When a group of Britons sat in a hot room plotting over a map trying to figure out the best way to connect Mombasa and Kampala; none of them knew the ripple effect they would set off by choosing a swampy land based on its elevation and network supply of rivers. Even from its Maasai name Enkare Nyrobi, which when loosely translated means cool water; which they were oblivious to, Nairobi was a diamond in the rough. To them the swampy land was merely a supply depot. A convenience for their Indian laborers as they constructed the railway and a cool place to live. Certainly an upgrade from the hot and humid weather down coast.
No one had anticipated its rapid growth. Nairobi, from a simple railway depot attracted thousands of Indian laborers clamoring for work on the railway line. Like the step-sister that is often overlooked, Nairobi let flaunted its rough edges soon becoming the Railway headquarters. With such growth the Brits saw it fit to incorporate Nairobi as a township. Under the powers of one Sir Authur Hardinge, a commissioner Nairobi was a township. This was in 1900.
This rapid growth seemed to pose a problem for the settlers. As a town, Nairobi did not have the essential amenities. Streets were unplanned, businesses were sprouting up with no proper order, no refuse collection, and the promising town seemed to be crumbling under its own popularity. Action needed to be taken. And it was. A five man committee was formed and together paved the way for the smoothening of this diamond. With the right to create new by-laws, the committee was vested with the powers to bring order in the township. Things were looking up.
Mombasa, now the jealous sister, watched as people docking at its ports traveled to Nairobi.
Boasting of a post-office and rapid growth, the use of the railway as a medium of exporting and importing goods; Nairobi was becoming unstoppable. Hotels sprouted as did banks and trading centers. It was becoming evident a taxation system needed to be implemented. It was the only way that Nairobi would sustain itself. Pretty, naïve and on demand – Nairobi basked in the attention. Enjoyed it and welcomed even more. For a place of cool waters, it was feeling hot. Soon Mombasa was feeling the heat as it was replaced as the capital in 1905. This spearheaded Nairobi’s growth into an economic powerhouse. One that has seen it flourish to date.
For Nairobi, the only way to go and look was up. 1919 saw it transform into a municipal council with its boundaries extended. It was not a little girl anymore, the one that did not exist. The one that lived under the shadow of a bigger sister. Nairobi was growing into a pretty young girl. But, like most girls, it craved for beauty. It wanted to turn heads. Break necks. As a result, town planning commenced. One man from Kimberly, a man I did not know until today; took to planting Jacaranda trees in the city. Ironically his name was Jacaranda Jim Jameson. Not sure if there is a relation to the Jameson from the green bottle. But it’s safe to say, like the trees, Nairobi begun to flourish.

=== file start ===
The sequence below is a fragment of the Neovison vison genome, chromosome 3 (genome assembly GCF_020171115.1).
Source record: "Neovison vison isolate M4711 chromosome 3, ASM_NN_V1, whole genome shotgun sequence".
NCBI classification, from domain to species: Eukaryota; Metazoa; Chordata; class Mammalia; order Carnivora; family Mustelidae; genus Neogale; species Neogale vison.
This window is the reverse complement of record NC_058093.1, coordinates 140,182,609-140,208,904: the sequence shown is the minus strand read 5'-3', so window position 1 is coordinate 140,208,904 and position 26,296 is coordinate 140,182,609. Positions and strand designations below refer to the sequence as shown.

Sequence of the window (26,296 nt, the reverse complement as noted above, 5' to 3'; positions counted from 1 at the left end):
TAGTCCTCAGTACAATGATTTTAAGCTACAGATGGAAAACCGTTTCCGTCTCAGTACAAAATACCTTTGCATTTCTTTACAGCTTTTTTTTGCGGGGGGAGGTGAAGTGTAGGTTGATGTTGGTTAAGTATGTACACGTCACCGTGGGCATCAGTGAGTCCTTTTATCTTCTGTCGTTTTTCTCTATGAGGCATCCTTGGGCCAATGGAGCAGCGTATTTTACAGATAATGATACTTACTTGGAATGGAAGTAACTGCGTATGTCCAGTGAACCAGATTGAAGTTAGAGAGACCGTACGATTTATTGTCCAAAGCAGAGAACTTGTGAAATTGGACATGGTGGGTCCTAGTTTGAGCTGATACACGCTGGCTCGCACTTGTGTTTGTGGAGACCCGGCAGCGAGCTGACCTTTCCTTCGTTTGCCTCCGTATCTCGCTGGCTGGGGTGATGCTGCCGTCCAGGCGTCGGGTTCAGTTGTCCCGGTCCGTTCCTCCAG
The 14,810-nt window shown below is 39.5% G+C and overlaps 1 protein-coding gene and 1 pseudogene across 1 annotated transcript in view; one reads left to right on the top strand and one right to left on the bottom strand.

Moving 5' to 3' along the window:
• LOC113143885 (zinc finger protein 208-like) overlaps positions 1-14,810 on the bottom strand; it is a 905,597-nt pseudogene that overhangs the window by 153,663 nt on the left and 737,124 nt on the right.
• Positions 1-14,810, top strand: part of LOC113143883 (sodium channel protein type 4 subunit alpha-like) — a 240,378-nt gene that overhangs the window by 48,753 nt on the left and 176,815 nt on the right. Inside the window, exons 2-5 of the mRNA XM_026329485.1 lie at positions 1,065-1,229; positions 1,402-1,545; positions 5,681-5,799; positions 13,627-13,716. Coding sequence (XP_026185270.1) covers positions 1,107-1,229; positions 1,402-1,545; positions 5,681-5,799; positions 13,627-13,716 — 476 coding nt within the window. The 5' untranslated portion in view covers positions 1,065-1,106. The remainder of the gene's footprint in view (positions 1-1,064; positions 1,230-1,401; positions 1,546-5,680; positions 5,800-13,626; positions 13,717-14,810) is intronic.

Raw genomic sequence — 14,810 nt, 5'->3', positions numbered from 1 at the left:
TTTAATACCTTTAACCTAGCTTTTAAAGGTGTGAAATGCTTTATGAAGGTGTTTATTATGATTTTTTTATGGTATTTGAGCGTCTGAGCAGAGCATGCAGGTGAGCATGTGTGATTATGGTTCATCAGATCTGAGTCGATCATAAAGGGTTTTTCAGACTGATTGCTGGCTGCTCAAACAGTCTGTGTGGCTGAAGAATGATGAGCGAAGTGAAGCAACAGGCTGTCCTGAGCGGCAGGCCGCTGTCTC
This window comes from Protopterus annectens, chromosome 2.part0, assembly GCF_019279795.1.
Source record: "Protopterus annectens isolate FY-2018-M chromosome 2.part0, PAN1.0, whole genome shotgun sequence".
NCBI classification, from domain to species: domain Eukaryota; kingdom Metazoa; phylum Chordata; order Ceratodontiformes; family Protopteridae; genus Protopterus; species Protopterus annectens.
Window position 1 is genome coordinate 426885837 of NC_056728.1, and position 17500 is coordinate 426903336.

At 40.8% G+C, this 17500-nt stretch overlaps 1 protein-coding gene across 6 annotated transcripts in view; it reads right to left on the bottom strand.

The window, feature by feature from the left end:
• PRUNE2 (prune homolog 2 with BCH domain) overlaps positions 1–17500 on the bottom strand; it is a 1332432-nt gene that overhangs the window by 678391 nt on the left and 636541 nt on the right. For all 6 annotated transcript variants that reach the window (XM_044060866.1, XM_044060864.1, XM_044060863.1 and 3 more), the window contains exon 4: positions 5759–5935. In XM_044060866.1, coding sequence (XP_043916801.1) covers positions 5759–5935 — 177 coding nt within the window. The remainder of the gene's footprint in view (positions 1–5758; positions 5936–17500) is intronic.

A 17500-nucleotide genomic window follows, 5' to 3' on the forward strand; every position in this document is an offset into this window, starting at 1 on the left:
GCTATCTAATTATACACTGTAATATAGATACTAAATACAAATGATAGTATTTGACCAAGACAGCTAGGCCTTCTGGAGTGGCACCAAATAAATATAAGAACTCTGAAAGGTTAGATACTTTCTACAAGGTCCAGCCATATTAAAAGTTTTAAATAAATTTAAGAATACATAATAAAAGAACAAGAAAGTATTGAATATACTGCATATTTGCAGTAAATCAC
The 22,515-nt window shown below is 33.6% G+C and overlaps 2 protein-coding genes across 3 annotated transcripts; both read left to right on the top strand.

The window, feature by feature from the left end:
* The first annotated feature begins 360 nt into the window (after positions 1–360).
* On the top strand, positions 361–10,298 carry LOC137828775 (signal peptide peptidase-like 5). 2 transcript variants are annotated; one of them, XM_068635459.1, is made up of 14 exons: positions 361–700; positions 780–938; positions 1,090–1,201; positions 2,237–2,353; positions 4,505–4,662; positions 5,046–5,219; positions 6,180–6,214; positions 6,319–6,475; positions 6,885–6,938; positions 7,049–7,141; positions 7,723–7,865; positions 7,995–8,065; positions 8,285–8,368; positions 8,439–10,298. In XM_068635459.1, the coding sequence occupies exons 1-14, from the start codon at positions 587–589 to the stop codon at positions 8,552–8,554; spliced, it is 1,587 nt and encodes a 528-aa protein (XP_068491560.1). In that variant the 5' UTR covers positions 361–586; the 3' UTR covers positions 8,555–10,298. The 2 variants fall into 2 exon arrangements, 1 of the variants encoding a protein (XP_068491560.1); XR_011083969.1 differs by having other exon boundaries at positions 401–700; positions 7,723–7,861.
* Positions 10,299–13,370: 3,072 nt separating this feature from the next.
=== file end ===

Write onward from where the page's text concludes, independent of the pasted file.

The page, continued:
It was around this time that an ugly side of Nairobi reared its head. Racial discrimination. Its popularity attracted people from all around the country; but, only consideration was given to the Europeans when it came to governing roles. A stain on its immaculate record, Nairobi sort to rectify this. And 1946 saw the advent of the first African councilors. During this time political temperatures in the country were rising. There were rumors flying around. Whispers in hushed tones in African settlements. Soon Nairobi would be on its own. Fully grown. Ready to live.
Now Nairobi is a city to reckon with. It’s a hub of investment and is fast paced. It’s growing into its role as a leader. An independent woman ready to show the world what she is made of. She has a rich history to boast about. An alluring beauty that has left many speechless. It is a city where the good, the bad and the evil live. A city under the sun – and now maybe a little bit too under the sun.
It is a city with streets lined with secrets and cars fuming the day’s frustrations. A people that are as shifty as their shadows on a cloudy day. A city with men in dark suits carrying brown briefcases. Shaking hands and closing multi-million shilling deals. Dotted with coffee shops where love and espresso brew in the same pot. Same shops where hearts are broken. Fragile hearts shattered into a million pieces for the next person to pick up.
Neighborhoods lined with bars and churches for all those that need a spirit and the Holy Spirit. A rainbow of colored clothing from the figure hugging dresses to the flowing maxis. A city that has evolved from itself into a culture. A city that is much alive at 1 pm as it is at 1 am. A city that has more drama than it has theatres. An attention grabber; demanding to be seen and heard. Making the world stop and screaming “Look at me”.
A city you hate to love but love to hate.
Image credit: Leah Kanda